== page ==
Peter is speaking to people that are facing struggles. It is believed that the people Peter is writing to are just beginning their journey in faith, and because they are new many of them feel as if the world is out to get them. Some of these individuals are caught between two worlds. They know who they used to be, and yet they are a new creation in Christ. They no longer want to be who they once were, instead they strive to be someone or something they believe is better. They have this vision before them, and they are getting discouraged.
You have bene there. You have made attempts to better yourself in some manner, and then someone says a word and all at once you have fallen off the wagon again. We have this desire to be something, to do something, to change and at every turn we face discouragement. Peter knows this well. He denied his closest friend and watched him hang on a tree shortly after those denials. Peter knows discouragement, but he also knows something else. He knows, beloved. The very one that he denied, came back to him, after the resurrection, and restored and encouraged him to continue the life he began. And the words that Jesus spoke to Peter that day were also the words that Christ used to reveal the life I needed and wanted too.
“Beloved, do not be surprised at the fiery trial when it comes upon you to test you, as though something strange were happening to you.” If we were to remove that one word from this sentence, these would be words of condemnation and rebuke. But Peter includes that one word, beloved, and everything changes. He is meeting them where they are. He recognizes their struggles, their pain, and he is coming alongside them as a delivering ally. This is what we are called to do in a life with Christ. Jesus commanded us to go and make disciples. Disciples are ones that walk with the teacher. They eat, sleep, breathe the very air alongside their teacher. To make disciples, we need to be with not above, not under, not away from, but with or among.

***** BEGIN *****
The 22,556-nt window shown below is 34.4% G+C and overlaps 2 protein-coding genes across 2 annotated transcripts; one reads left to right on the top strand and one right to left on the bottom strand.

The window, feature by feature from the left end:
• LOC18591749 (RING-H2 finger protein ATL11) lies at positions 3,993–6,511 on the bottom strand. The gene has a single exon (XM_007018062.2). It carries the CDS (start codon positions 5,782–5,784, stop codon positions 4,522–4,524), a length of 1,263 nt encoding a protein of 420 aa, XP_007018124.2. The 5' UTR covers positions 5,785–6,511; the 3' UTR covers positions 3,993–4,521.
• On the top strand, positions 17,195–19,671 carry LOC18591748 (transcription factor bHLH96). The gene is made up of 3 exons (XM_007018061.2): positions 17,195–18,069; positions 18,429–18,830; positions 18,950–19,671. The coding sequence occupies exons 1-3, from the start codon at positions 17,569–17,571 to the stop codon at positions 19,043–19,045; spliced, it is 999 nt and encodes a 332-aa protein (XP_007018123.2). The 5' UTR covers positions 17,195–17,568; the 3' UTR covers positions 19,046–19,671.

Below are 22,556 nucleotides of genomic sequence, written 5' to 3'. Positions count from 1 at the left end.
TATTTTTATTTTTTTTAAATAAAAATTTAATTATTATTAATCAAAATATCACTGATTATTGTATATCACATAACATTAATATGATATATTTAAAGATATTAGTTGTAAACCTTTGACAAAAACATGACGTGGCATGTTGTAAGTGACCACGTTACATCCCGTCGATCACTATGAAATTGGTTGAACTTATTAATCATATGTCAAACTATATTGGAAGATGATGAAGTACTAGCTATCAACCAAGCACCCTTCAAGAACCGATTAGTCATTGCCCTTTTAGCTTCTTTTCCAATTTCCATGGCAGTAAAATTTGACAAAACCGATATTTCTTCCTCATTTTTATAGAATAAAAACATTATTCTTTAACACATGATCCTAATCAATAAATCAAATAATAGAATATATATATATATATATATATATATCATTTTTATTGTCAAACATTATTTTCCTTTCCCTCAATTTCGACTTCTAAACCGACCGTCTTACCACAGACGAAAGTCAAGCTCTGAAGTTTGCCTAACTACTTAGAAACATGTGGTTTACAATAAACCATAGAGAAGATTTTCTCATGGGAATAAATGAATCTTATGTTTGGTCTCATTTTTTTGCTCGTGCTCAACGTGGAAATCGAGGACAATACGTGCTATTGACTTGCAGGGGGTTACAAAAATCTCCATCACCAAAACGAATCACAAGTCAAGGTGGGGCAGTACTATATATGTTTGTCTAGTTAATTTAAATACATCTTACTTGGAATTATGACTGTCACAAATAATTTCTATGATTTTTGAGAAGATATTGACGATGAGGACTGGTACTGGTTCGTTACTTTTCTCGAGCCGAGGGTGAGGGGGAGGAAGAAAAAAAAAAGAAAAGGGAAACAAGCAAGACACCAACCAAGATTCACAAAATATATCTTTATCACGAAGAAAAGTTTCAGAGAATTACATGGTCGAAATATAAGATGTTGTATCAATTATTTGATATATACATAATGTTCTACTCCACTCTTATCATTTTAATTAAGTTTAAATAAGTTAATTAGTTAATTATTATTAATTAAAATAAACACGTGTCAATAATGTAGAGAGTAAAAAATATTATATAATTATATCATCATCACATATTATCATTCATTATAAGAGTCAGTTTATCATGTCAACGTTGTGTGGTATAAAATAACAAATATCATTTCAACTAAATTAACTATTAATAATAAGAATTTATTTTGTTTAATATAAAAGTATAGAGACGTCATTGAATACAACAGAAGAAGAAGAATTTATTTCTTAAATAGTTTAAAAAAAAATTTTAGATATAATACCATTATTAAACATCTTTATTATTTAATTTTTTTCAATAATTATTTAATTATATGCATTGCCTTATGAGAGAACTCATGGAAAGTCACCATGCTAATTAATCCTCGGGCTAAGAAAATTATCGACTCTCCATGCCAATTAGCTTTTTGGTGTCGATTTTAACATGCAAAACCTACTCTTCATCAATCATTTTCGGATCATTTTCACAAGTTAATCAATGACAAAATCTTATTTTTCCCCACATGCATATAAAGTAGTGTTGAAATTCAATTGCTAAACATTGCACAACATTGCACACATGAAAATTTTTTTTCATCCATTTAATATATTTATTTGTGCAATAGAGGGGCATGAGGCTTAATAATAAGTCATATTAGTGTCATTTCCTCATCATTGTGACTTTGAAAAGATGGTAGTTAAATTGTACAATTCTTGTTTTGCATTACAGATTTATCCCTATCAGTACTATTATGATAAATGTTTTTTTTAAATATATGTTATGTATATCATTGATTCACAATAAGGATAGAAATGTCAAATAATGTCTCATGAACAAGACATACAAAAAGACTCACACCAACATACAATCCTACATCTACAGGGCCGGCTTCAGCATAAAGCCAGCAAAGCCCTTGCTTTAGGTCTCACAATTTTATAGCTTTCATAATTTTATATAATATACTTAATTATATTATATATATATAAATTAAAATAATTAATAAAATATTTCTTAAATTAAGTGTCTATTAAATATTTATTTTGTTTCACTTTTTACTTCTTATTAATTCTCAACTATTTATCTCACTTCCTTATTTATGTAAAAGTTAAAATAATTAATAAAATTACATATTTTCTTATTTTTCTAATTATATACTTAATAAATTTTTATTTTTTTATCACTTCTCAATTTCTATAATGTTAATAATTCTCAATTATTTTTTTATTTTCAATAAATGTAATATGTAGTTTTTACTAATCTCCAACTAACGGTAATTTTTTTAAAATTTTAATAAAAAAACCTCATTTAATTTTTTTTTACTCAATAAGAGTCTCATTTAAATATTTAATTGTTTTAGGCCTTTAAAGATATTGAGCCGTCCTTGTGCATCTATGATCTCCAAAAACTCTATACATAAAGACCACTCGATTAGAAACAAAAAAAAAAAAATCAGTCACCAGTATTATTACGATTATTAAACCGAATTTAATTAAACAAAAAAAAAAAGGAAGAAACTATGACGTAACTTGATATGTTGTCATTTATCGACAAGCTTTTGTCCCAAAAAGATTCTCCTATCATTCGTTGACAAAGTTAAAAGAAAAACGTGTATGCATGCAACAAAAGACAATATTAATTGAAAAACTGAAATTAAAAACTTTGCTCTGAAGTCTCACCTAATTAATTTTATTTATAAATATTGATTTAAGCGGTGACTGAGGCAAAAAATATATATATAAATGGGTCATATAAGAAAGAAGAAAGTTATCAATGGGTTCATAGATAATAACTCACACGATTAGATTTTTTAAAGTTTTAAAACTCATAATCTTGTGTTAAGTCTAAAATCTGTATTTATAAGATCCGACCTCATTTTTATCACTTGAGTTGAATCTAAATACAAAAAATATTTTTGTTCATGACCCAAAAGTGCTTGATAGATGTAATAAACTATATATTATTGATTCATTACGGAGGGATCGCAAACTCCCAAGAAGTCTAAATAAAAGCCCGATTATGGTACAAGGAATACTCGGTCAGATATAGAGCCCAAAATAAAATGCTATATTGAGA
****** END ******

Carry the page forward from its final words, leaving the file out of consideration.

Peter is with these people, even though they are in Asia minor while he is in Rome, he is with them. He understands how they feel, he hears their pleas. And he tells them, “Even I, the rock, experience this. It is not strange.” Suffering is part of human existence. It is the fruit emerging from various aspects of human activity. It emerges from revenge, greed, jealousy, sloth, lust. We could list countless activities that we would call sin, but what it really boils down to is one sided thought and various forms of perceived supremacy. The question is how will we respond? How will we react and live through the agony of these trials.
Peter says, “Beloved… do not think that something strange were happening to you. But rejoice insofar as you share Christ’s sufferings.” I have been in various trials throughout my life, and my initial response to these words is violence. I want to scream at Peter. I want to smack him in his face. How can I rejoice in the suffering? Thank goodness there are more verses. “If you are insulted for the name of Christ, you are blessed because the Spirit of glory and of God rests upon you.”